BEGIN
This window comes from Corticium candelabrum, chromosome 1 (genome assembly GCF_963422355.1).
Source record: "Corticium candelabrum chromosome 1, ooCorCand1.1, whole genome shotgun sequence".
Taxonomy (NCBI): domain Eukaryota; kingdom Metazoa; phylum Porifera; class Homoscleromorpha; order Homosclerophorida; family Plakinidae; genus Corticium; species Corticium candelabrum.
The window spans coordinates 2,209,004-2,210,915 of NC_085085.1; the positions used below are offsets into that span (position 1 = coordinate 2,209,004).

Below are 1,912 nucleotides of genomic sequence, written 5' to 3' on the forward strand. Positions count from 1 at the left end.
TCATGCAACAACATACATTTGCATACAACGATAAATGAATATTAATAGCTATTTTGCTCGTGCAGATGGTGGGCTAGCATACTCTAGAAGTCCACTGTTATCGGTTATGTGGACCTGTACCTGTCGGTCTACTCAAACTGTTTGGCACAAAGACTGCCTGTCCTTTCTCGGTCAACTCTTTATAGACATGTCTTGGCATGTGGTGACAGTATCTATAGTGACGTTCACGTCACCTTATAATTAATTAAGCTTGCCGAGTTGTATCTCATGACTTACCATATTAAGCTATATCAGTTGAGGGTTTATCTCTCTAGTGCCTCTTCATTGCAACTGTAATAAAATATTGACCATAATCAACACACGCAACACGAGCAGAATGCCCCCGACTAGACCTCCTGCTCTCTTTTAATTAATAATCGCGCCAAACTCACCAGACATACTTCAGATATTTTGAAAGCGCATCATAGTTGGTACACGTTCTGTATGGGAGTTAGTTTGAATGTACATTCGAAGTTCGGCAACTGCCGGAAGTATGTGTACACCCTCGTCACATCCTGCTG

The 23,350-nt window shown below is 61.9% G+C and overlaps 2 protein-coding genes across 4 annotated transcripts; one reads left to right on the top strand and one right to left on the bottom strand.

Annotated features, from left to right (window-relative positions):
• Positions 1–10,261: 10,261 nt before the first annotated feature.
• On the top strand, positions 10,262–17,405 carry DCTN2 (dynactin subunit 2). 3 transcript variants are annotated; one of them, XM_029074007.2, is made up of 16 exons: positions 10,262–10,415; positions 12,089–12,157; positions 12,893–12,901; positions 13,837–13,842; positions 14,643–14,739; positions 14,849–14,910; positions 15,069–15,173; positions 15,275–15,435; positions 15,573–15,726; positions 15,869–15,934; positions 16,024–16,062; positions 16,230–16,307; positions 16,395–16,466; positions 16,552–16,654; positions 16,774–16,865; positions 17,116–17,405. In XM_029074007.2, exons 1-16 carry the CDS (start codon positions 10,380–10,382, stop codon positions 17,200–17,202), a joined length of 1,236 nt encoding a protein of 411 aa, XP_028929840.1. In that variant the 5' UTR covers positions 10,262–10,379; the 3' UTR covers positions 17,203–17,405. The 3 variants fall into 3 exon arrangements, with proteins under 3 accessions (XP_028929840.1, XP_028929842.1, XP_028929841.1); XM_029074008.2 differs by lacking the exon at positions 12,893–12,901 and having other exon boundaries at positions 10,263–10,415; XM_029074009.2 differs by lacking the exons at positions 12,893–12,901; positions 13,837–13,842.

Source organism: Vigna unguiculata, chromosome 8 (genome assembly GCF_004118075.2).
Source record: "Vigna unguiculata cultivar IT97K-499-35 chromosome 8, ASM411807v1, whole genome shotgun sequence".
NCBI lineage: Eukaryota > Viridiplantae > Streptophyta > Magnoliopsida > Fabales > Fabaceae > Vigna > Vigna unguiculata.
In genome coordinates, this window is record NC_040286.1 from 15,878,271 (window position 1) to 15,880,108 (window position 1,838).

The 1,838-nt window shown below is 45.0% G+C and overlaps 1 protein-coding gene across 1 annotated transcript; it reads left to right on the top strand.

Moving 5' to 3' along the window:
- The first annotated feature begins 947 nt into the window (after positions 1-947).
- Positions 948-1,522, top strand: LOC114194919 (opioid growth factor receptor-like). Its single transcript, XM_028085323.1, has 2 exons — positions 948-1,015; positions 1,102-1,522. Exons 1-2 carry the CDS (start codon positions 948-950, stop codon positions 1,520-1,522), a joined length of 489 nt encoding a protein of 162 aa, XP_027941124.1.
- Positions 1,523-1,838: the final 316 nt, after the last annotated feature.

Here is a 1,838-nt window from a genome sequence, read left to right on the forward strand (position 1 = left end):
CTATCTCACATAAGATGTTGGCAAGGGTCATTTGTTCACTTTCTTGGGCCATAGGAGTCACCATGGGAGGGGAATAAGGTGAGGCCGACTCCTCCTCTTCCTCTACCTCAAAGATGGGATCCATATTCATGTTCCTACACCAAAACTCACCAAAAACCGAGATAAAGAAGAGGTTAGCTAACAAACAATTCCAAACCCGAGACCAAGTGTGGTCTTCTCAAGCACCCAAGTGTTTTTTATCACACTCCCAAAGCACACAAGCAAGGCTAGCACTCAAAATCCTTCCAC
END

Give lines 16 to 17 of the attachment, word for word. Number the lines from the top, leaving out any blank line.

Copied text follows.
Moving 5' to 3' along the window:
- The first annotated feature begins 947 nt into the window (after positions 1-947).